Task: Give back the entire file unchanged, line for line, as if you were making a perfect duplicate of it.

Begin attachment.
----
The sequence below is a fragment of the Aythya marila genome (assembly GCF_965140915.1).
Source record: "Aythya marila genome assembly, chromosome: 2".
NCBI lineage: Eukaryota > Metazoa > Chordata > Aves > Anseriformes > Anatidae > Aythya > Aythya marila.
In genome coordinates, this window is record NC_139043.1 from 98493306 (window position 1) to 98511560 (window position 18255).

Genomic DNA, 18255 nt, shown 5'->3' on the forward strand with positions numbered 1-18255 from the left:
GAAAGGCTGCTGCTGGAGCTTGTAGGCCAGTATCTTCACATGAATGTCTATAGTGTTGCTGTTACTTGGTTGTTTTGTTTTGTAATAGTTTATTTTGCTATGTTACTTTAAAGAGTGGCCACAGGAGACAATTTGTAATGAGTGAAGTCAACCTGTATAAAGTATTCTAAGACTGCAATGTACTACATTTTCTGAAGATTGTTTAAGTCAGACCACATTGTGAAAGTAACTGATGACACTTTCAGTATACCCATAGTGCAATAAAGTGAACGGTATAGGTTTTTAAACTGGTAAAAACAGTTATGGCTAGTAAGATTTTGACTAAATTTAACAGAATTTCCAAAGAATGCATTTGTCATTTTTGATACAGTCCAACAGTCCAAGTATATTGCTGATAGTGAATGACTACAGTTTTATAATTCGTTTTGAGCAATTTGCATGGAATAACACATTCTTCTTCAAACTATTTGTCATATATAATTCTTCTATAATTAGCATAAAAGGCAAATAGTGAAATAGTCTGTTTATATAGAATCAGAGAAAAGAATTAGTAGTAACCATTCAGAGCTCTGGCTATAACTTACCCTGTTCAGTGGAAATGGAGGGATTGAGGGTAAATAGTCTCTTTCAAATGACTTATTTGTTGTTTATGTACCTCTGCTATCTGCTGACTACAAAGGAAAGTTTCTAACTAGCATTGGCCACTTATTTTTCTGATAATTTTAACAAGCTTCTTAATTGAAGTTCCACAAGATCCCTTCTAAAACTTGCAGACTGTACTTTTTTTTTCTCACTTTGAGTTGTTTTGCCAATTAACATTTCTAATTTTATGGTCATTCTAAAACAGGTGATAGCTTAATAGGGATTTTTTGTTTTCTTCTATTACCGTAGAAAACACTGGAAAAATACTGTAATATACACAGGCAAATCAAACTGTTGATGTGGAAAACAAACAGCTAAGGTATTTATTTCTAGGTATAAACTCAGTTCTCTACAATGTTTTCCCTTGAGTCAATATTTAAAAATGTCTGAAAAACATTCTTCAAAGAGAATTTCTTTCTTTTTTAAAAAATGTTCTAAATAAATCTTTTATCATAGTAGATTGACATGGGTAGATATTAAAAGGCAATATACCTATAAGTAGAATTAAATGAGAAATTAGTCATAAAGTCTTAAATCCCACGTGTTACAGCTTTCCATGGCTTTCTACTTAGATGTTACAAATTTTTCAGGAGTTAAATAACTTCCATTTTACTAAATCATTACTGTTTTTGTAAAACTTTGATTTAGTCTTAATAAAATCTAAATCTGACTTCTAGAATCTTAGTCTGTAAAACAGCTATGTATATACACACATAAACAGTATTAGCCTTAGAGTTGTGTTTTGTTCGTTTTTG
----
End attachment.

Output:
The sequence below is a fragment of the Aythya marila genome (assembly GCF_965140915.1).
Source record: "Aythya marila genome assembly, chromosome: 2".
NCBI lineage: Eukaryota > Metazoa > Chordata > Aves > Anseriformes > Anatidae > Aythya > Aythya marila.
In genome coordinates, this window is record NC_139043.1 from 98493306 (window position 1) to 98511560 (window position 18255).

Genomic DNA, 18255 nt, shown 5'->3' on the forward strand with positions numbered 1-18255 from the left:
GAAAGGCTGCTGCTGGAGCTTGTAGGCCAGTATCTTCACATGAATGTCTATAGTGTTGCTGTTACTTGGTTGTTTTGTTTTGTAATAGTTTATTTTGCTATGTTACTTTAAAGAGTGGCCACAGGAGACAATTTGTAATGAGTGAAGTCAACCTGTATAAAGTATTCTAAGACTGCAATGTACTACATTTTCTGAAGATTGTTTAAGTCAGACCACATTGTGAAAGTAACTGATGACACTTTCAGTATACCCATAGTGCAATAAAGTGAACGGTATAGGTTTTTAAACTGGTAAAAACAGTTATGGCTAGTAAGATTTTGACTAAATTTAACAGAATTTCCAAAGAATGCATTTGTCATTTTTGATACAGTCCAACAGTCCAAGTATATTGCTGATAGTGAATGACTACAGTTTTATAATTCGTTTTGAGCAATTTGCATGGAATAACACATTCTTCTTCAAACTATTTGTCATATATAATTCTTCTATAATTAGCATAAAAGGCAAATAGTGAAATAGTCTGTTTATATAGAATCAGAGAAAAGAATTAGTAGTAACCATTCAGAGCTCTGGCTATAACTTACCCTGTTCAGTGGAAATGGAGGGATTGAGGGTAAATAGTCTCTTTCAAATGACTTATTTGTTGTTTATGTACCTCTGCTATCTGCTGACTACAAAGGAAAGTTTCTAACTAGCATTGGCCACTTATTTTTCTGATAATTTTAACAAGCTTCTTAATTGAAGTTCCACAAGATCCCTTCTAAAACTTGCAGACTGTACTTTTTTTTTCTCACTTTGAGTTGTTTTGCCAATTAACATTTCTAATTTTATGGTCATTCTAAAACAGGTGATAGCTTAATAGGGATTTTTTGTTTTCTTCTATTACCGTAGAAAACACTGGAAAAATACTGTAATATACACAGGCAAATCAAACTGTTGATGTGGAAAACAAACAGCTAAGGTATTTATTTCTAGGTATAAACTCAGTTCTCTACAATGTTTTCCCTTGAGTCAATATTTAAAAATGTCTGAAAAACATTCTTCAAAGAGAATTTCTTTCTTTTTTAAAAAATGTTCTAAATAAATCTTTTATCATAGTAGATTGACATGGGTAGATATTAAAAGGCAATATACCTATAAGTAGAATTAAATGAGAAATTAGTCATAAAGTCTTAAATCCCACGTGTTACAGCTTTCCATGGCTTTCTACTTAGATGTTACAAATTTTTCAGGAGTTAAATAACTTCCATTTTACTAAATCATTACTGTTTTTGTAAAACTTTGATTTAGTCTTAATAAAATCTAAATCTGACTTCTAGAATCTTAGTCTGTAAAACAGCTATGTATATACACACATAAACAGTATTAGCCTTAGAGTTGTGTTTTGTTCGTTTTTG